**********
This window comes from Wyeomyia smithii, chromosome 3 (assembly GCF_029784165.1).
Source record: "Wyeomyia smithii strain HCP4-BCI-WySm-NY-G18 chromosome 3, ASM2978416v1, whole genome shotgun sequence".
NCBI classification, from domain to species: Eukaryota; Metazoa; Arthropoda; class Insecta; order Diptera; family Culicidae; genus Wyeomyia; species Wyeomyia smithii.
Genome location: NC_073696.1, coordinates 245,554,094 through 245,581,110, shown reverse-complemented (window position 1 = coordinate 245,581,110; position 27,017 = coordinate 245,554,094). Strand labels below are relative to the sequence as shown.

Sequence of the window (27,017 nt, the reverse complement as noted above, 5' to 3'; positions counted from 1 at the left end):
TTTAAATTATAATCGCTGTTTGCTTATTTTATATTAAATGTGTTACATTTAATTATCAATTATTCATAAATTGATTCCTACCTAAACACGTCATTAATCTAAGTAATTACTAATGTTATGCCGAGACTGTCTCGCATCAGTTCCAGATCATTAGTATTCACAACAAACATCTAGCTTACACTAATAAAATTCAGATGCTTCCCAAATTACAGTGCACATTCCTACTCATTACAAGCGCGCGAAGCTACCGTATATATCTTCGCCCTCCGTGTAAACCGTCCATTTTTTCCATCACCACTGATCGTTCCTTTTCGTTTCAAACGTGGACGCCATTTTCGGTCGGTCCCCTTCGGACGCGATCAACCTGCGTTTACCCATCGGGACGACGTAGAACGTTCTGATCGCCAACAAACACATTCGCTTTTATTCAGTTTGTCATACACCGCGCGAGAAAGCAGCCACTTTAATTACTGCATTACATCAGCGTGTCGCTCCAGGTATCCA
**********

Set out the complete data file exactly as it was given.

This window comes from Wyeomyia smithii, chromosome 3 (assembly GCF_029784165.1).
Source record: "Wyeomyia smithii strain HCP4-BCI-WySm-NY-G18 chromosome 3, ASM2978416v1, whole genome shotgun sequence".
NCBI classification, from domain to species: Eukaryota; Metazoa; Arthropoda; class Insecta; order Diptera; family Culicidae; genus Wyeomyia; species Wyeomyia smithii.
Genome location: NC_073696.1, coordinates 245,554,094 through 245,581,110, shown reverse-complemented (window position 1 = coordinate 245,581,110; position 27,017 = coordinate 245,554,094). Strand labels below are relative to the sequence as shown.

Sequence of the window (27,017 nt, the reverse complement as noted above, 5' to 3'; positions counted from 1 at the left end):
TTTAAATTATAATCGCTGTTTGCTTATTTTATATTAAATGTGTTACATTTAATTATCAATTATTCATAAATTGATTCCTACCTAAACACGTCATTAATCTAAGTAATTACTAATGTTATGCCGAGACTGTCTCGCATCAGTTCCAGATCATTAGTATTCACAACAAACATCTAGCTTACACTAATAAAATTCAGATGCTTCCCAAATTACAGTGCACATTCCTACTCATTACAAGCGCGCGAAGCTACCGTATATATCTTCGCCCTCCGTGTAAACCGTCCATTTTTTCCATCACCACTGATCGTTCCTTTTCGTTTCAAACGTGGACGCCATTTTCGGTCGGTCCCCTTCGGACGCGATCAACCTGCGTTTACCCATCGGGACGACGTAGAACGTTCTGATCGCCAACAAACACATTCGCTTTTATTCAGTTTGTCATACACCGCGCGAGAAAGCAGCCACTTTAATTACTGCATTACATCAGCGTGTCGCTCCAGGTATCCA